To continue the enhancement of our security and resiliency, and improve patient healthcare, the health sector – industry and government together – must fully understand how healthcare technology and integration is continually evolving, and as such, providers have an ongoing obligation to manage medical technology, protect information systems and data, and safely provide patient care. But because of widespread healthcare infrastructure interconnectivity, such cybersecurity risk management cannot be done effectively in a vacuum. Our interconnected environment facilitates the spread of cybersecurity risks – across the supply chain and throughout the sector – and, as a result, our vulnerabilities are shared; my neighbor’s risk is my risk. Cybersecurity necessitates the collaboration of all stakeholders. The patient care relationships that providers must serve are based on patient safety, and patient safety increasingly requires cyber safety. Any regulatory mandate on healthcare must now be reviewed through this prism.

The Healthcare and Public Health Sector Coordinating Council’s Cybersecurity Working Group has been actively involved in bringing the heath sector – our government and industry partnership – into a forum where subject matter experts and government leaders are encouraged to collaborate on myriad issues that threaten the security and resiliency of our cyber-posture. We have 13 task groups that deal with the pressures on the Healthcare and Public Heath Sectors (HPH), such as Supply Chain Risk Management, Medical Technology Cybersecurity, Intellectual Property Protection, and many more. We have two major cybersecurity guidance frameworks that are soon to be released: the Joint Security Plan (JSP) to increase the security and resilience of medical devices and health IT (mapped to the NIST Cybersecurity Framework), and the Top 10 Best Practices for minimum-level best practices in healthcare cybersecurity. Through these work products, and our active task groups, we strive to facilitate the collective mitigation of cybersecurity threats to the sector that affect patient safety, security, and privacy – and, consequently, national confidence in the healthcare system.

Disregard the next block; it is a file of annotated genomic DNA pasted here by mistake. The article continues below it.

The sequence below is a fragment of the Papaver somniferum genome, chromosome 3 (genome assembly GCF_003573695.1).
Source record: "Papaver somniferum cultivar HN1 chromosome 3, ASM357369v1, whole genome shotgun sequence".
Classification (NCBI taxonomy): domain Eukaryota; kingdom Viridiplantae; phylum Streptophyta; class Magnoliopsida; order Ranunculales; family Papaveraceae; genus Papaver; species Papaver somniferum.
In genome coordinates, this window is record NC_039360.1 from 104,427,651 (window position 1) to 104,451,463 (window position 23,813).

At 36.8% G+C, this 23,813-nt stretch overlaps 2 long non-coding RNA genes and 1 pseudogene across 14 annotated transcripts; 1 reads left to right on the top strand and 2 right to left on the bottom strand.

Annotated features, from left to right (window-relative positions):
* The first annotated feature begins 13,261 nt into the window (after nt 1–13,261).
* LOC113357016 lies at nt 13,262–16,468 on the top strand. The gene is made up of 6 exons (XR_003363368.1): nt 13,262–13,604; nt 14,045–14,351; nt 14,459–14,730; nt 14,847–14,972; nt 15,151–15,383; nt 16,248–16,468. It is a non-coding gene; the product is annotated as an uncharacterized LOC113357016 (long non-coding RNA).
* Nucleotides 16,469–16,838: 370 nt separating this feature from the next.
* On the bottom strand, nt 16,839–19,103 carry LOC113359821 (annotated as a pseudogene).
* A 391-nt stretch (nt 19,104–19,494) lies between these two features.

Patient safety has taken on a new dimension that demands our attention – the recognition that patient security requires cybersecurity. The health sector is striving to fortify the industry’s immune system against a cyber epidemic that has become as infectious as a human epidemic. To implement a comprehensive security framework, the healthcare sector must work to get ahead of the threats facing the sector in a partnership with government and across critical healthcare subsectors like direct patient care, health IT, medical devices, pharmaceuticals, and health plans and insurance. This isn’t just an IT security problem or a regulatory compliance problem, but one that needs the attention of health providers, chief medical officers, CIOs, general counsels, and the C-suite in general. In this way, we can collaboratively diagnose our cyber health, prescribe a regimen of treatment and move us closer to inoculation against an epidemic of cyber vulnerability.

 

The views expressed here are the writer’s and are not necessarily endorsed by Homeland Security Today, which welcomes a broad range of viewpoints in support of securing our homeland. To submit a piece for consideration, email HSTodayMag@gtscoalition.com. Our editorial guidelines can be found here.

Omar Tisza graduated from American University in 2017 with a bachelor’s in International Relations. He began his role as Jr. Risk Analyst at Gate 15 in 2018 and currently supports the Health Information Sharing and Analysis Center (H-ISAC) and the HSCC CWG under Executive Director Greg Garcia, former Assistant Secretary for Cyber Security and Communications at DHS.